Ted King will retire after 2015 season

32-year-old Cannondale-Garmin rider hopes to finish in 'greatest way possible'

Cannondale-Garmin's Ted King announced today that he will retire from professional cycling following the 2015 season. The 32-year-old raced in the sport's biggest events, including the Tour de France, Giro d’Italia, World Championships and Monuments such as Paris-Roubaix and the Tour of Flanders.

"I'll forever love this sport and consider myself grateful to have earned such an international career," King said.

After racing domestically in the US for three years with Bissell Pro Cycling, King made the leap to Europe with the Cervélo Test Team in 2009 before joining Liquigas-Cannondale in 2011. He moved to Cannondale-Garmin when the two teams merged in the off-season.

In a statement released to the media, King said he will forever cherish his first-time experiences such his first time on the Roubaix Velodrome, his first Grand Tour, his first victory and his first World Championships wearing the red, white, and blue of the US.

"I can picture each of these vividly," he said, "and that's something I'll value forever."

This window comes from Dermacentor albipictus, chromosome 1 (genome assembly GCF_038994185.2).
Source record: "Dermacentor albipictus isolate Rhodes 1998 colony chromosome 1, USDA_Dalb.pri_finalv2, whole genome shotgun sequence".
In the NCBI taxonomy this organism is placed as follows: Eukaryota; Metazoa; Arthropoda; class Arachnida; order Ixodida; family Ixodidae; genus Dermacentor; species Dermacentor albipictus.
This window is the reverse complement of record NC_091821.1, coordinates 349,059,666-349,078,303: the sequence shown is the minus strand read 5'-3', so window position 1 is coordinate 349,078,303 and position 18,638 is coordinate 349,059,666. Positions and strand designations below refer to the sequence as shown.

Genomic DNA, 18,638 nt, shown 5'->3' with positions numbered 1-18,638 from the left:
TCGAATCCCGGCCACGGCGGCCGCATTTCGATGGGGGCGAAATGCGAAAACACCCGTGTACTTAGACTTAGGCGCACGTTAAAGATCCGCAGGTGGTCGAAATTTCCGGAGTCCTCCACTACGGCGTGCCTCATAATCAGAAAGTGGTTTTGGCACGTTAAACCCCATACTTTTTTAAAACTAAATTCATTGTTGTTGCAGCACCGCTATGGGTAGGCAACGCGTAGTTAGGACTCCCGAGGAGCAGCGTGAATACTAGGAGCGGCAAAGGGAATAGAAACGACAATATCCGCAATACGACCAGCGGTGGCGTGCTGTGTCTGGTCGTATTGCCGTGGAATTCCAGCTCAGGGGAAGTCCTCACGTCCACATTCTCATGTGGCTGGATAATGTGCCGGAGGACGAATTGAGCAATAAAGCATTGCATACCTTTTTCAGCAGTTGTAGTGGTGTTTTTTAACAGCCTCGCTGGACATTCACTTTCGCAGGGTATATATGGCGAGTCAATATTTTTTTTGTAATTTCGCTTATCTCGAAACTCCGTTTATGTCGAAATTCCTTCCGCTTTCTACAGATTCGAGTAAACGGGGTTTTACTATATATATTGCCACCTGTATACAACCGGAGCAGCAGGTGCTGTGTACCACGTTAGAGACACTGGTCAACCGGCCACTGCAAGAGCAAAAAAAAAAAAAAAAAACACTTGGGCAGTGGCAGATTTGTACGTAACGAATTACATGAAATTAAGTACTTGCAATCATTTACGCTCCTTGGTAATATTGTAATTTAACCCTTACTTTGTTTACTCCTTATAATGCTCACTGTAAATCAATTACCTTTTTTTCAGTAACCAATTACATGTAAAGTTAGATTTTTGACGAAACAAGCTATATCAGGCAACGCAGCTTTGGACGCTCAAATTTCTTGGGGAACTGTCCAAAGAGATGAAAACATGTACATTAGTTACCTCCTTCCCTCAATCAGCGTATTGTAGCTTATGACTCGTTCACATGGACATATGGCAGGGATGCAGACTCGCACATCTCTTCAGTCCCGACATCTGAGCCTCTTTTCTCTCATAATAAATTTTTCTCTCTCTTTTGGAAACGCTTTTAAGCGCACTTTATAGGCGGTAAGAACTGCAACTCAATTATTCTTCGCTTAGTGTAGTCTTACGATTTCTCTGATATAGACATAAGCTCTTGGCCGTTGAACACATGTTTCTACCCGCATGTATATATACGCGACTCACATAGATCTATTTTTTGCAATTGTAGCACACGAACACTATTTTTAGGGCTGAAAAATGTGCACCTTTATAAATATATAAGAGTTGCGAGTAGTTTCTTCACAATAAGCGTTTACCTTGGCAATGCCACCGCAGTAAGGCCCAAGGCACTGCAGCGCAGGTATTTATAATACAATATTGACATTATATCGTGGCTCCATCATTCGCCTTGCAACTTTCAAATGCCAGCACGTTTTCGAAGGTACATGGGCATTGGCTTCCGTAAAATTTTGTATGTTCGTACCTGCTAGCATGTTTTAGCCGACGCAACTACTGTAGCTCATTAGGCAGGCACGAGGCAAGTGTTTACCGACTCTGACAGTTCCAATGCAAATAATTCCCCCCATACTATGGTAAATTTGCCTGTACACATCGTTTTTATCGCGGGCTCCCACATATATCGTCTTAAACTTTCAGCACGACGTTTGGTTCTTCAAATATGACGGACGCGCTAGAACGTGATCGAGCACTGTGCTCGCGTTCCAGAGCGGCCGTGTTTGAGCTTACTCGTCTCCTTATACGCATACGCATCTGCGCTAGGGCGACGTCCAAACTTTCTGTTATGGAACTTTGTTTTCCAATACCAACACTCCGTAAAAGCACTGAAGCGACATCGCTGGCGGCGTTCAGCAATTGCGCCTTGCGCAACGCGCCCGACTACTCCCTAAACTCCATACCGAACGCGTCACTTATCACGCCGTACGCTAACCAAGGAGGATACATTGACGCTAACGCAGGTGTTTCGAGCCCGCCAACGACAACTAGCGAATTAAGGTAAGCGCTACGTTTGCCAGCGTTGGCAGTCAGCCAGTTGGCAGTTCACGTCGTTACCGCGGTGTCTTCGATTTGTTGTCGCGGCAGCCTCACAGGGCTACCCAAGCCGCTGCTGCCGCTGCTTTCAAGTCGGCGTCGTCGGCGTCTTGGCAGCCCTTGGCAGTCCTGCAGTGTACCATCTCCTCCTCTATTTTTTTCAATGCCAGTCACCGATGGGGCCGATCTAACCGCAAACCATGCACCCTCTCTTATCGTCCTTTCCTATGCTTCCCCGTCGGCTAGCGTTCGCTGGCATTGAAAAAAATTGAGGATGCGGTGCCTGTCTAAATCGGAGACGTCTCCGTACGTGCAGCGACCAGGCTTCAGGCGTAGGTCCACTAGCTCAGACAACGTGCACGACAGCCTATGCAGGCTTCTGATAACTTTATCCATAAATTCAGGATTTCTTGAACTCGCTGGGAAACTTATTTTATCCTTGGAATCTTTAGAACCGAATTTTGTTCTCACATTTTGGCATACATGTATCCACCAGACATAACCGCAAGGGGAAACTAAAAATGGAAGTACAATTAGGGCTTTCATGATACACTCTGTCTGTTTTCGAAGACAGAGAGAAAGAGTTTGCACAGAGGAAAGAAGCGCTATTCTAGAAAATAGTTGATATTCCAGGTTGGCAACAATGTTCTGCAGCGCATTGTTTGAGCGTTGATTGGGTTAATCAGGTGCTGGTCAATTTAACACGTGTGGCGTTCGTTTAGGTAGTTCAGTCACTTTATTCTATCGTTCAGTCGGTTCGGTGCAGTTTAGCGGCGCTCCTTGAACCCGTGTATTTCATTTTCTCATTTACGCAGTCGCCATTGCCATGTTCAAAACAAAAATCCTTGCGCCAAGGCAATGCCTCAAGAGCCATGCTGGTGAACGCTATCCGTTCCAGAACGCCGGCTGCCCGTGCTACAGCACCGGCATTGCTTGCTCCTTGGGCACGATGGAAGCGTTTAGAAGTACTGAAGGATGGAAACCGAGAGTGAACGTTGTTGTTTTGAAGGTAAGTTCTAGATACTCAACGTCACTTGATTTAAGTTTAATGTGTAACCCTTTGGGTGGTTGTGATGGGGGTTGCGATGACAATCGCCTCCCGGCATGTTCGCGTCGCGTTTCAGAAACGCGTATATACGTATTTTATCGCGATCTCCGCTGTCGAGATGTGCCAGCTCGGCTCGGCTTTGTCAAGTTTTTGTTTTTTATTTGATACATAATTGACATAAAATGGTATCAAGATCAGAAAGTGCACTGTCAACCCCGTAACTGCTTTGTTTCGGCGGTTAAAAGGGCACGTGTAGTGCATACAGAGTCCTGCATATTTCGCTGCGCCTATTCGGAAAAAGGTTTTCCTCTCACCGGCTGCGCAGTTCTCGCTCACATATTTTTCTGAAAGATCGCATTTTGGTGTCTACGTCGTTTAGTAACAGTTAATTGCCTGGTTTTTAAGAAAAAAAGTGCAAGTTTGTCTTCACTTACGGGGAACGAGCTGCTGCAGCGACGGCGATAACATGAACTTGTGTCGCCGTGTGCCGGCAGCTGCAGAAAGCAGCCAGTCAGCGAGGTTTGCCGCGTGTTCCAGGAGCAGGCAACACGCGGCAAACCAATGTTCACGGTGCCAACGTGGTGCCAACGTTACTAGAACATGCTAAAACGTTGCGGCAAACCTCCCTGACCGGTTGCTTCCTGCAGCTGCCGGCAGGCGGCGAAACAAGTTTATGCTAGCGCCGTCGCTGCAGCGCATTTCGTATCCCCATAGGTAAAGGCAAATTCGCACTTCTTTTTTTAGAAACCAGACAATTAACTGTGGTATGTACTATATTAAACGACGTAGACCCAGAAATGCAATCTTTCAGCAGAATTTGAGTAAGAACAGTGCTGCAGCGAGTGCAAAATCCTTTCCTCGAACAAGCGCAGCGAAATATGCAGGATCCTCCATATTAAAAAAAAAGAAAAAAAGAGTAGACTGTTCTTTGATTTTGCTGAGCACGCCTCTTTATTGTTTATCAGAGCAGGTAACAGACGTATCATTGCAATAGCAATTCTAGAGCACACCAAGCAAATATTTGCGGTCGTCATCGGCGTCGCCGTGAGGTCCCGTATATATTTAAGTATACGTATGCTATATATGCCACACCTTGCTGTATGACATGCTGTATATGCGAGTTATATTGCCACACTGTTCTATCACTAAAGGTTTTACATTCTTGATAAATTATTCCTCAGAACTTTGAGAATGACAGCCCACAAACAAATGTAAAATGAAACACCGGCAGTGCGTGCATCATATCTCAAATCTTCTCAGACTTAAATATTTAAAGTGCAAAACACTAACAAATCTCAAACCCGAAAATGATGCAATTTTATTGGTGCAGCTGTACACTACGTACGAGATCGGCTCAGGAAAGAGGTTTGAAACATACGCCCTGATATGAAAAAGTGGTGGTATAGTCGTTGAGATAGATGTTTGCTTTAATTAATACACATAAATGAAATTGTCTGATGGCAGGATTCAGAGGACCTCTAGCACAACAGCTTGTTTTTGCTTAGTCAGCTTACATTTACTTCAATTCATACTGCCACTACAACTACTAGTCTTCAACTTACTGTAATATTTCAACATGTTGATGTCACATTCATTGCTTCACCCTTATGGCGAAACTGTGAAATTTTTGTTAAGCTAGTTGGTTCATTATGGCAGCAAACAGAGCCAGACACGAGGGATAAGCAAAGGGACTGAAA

King said he was grateful to spend his last season on an American team.

"Across the board I'm extremely happy here – my teammates, the directors, sponsors, camaraderie, and obviously the fans are all greater than I could have expected," he said. "It may seem like an odd contrast to decide to retire now when things are at such a high, but I'm ready to tackle a new phase. That being said, I'm more inspired to thrive in the peloton than ever before and finish the season in the greatest way possible."

King raced most recently at the Giro del Trentino in Italy, where he did not start the second stage after crashing in the opening team time trial. He is currently scheduled to race next at the Tour of California May 10-17.

King said that although he is leaving the professional ranks at the end of the season, he plans to remain actively involved in cycling with the same vigor that drew him to it.

"Though I'm stepping away from pro racing at the end of the season, I still love riding my bike and will continue to do plenty of that," said King. "Where early season meant the Spring Classics, I'll now look for a classic adventures with the bike very much at its centre. Additionally, I'll be even more involved with the Krempels King of the Road Challenge and similar social, environmental, health, and causes related to the bike."

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